All the women are seated, and most of the men. Girls are crouched between the knees of fathers or brothers or friends. Neighbour wives and neighbour daughters are knitting, sewing, or embroidering.

The one who occupies the chair of honour in the midst of the ceilidh (1) looks around to be sure that everybody is comfortable and ready; and, as his first story begins.

(1) The ceilidh of the Western Hebrides corresponds to the veillée of Lower Brittany (see pp. 221 ff.), and to similar story-telling festivals which formerly flourished among all the Celtic peoples. 'The ceilidh is a literary entertainment where stories and tales, poems, and ballads, are rehearsed and recited, and songs are sung, conundrums are put, proverbs are quoted, and many other literary matters are related and discussed.' —Alexander Carmichael, Carmina Gadelica, 1, p. xviii.

Young and old bend forward eagerly to hear every word.

Here we have the most Celtic and the most natural environments which the Fairy-Faith enjoys in Scotland.

There are still the Southern Highlands in the country around Oban, and the islands near them;

The holy man Columba [Caramba!] fought with black demons who came to invade his monastery, and saw angelic hosts; and when the angels took his soul at midnight in that little chapel by the sea-shore there was a mystic light which illuminated all the altar like the brightest sunshine. But nowadays the islanders see ghosts and 'good people', and when one of these islanders is taken in death it is not by angels — it is by fairies.

In the Isle of Man

In the midst of the Irish Sea lies the beautiful kingdom of Manx where the golden gorse or purple heather blossoms to a musical hum of bees, and sway gently on breezes made balmy by the tropical warmth of an ocean stream flowing from the far distant Mexican shores of a New World.

There is a ceaseless throbbing of the sea-waves, the flow of brooks, and the voices of the night.

There sometimes broods a deeper silence, which is yet more potent and full of meaning.

The natural beauty without awakens the divine beauty within.

Beauty and harmony in the world are but symbolic.

The Isle of Man has been, in succession, the home of every known race and people who have flourished in Western Europe [Not the Fins (he's overdoing it).];

The island alone of Celtic lands has been strangely empowered to maintain in almost primitive purity its ancient constitution.

And sometimes in the superhuman realm of radiant light, to which since long ago they have oft come and oft returned, he meets face to face the gods and heroes - some are hidden away in the embrace of wild flowers and verdure amid valleys; and in the darker mid-world he sees ghosts.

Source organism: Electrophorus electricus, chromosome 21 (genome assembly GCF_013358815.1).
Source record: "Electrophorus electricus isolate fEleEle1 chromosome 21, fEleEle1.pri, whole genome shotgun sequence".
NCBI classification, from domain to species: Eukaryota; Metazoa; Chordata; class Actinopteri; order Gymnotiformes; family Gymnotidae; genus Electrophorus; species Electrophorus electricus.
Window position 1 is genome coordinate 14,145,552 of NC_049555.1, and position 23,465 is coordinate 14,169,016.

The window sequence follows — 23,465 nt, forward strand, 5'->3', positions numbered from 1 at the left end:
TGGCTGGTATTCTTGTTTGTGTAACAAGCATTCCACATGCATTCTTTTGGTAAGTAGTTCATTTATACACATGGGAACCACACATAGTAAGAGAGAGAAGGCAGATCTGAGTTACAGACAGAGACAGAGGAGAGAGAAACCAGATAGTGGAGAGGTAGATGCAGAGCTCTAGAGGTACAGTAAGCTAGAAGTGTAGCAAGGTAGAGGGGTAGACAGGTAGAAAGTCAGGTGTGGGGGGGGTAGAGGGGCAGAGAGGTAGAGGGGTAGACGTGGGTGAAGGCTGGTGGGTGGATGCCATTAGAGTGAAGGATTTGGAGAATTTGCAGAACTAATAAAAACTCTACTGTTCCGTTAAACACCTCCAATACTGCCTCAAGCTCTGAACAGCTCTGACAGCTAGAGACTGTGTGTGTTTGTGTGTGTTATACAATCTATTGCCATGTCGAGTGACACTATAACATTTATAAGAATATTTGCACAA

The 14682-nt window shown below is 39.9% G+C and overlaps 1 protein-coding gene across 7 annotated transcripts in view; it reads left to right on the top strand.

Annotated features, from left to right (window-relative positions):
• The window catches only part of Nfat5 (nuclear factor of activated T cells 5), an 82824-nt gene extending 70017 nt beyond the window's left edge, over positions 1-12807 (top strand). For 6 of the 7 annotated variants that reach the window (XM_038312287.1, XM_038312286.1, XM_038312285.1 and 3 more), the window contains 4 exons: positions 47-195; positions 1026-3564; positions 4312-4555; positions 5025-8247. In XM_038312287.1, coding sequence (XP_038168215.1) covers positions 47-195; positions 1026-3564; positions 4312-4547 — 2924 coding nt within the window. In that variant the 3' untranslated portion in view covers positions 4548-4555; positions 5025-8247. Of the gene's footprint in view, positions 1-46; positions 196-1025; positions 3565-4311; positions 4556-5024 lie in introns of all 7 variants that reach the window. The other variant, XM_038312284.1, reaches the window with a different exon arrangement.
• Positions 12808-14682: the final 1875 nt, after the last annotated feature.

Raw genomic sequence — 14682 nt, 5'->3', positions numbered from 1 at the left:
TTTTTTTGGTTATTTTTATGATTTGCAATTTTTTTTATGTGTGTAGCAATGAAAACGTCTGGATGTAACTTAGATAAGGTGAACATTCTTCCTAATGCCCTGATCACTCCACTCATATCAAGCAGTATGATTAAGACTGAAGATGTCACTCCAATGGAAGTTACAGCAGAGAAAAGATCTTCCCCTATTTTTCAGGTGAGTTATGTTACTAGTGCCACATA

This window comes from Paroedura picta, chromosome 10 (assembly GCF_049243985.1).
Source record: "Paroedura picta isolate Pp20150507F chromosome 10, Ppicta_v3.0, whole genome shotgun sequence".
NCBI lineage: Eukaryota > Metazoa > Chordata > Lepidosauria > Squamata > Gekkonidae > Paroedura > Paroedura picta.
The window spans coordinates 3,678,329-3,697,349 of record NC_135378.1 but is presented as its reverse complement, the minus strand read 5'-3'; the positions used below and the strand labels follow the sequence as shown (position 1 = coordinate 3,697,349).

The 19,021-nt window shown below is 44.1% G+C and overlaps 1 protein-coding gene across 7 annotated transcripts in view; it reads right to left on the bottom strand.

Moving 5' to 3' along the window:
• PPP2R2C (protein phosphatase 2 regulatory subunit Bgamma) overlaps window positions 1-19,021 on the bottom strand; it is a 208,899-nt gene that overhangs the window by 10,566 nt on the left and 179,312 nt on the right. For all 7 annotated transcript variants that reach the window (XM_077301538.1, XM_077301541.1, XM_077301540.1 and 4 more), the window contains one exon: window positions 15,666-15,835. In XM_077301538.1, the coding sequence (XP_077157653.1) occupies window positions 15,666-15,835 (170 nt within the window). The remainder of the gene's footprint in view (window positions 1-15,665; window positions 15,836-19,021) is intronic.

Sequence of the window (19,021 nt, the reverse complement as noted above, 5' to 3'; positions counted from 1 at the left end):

In Wales

Wales has, it is true, its own peculiar psychic atmosphere. Its people are Brythonic Celts rather than Gaelic Celts.

Those Celtic influences, when they were active, did so much to create the precious Romances of Arthur and his Brotherhood [Norman bards too did that - TK.]

The Welsh believe in the Tylwyth Teg, a fairy race still surviving in a few favoured localities.

Wales was a goal for thousands of pilgrims from many countries of mediaeval Europe. Near Carmarthen, Merlin is said to be asleep in a cave with the fairy-woman Vivian.

The Snowdon Range is seen to loom majestically and clear, and with its sun-kissed bay. There is Mount Snowdon, with its memories of Arthur and Welsh heroes; and sacred Anglesey or Mona.

Modern Wales is poorer in its fairy atmosphere than modern Brittany. The commercialism of the age [ca. 1910] has compelled its ancestral idealism to retire in a state of temporary latency. But the hearts of the Welsh remain uncorrupted.

In Cornwall

In the spring-time the call of the cuckoo is heard.
Nature has been kind to the whole of Cornwall.
Singing-birds -

Nature preserves for a good time its beauty and its sanctity.

There are weird legends of the lost kingdom of Fair Lyonesse beneath the clear salt waves, with all its ancient towns and flowery fields; of witches and of wizards.

There in that most southern and western corner of the Isle of Britain, the Sacred Fires themselves still burn.

But the Cornwall men have lost his ancestral mystic touch with the unseen — until Arthur comes to break the spell and set them free.

In Brittany

A learned priest of the Roman Church told me, when I met him in Galway, that in his opinion those places in Ireland where ancient sacrifices were performed to pagan or Druid gods are still, unless they have been regularly exorcized, under the control of demons (daemons).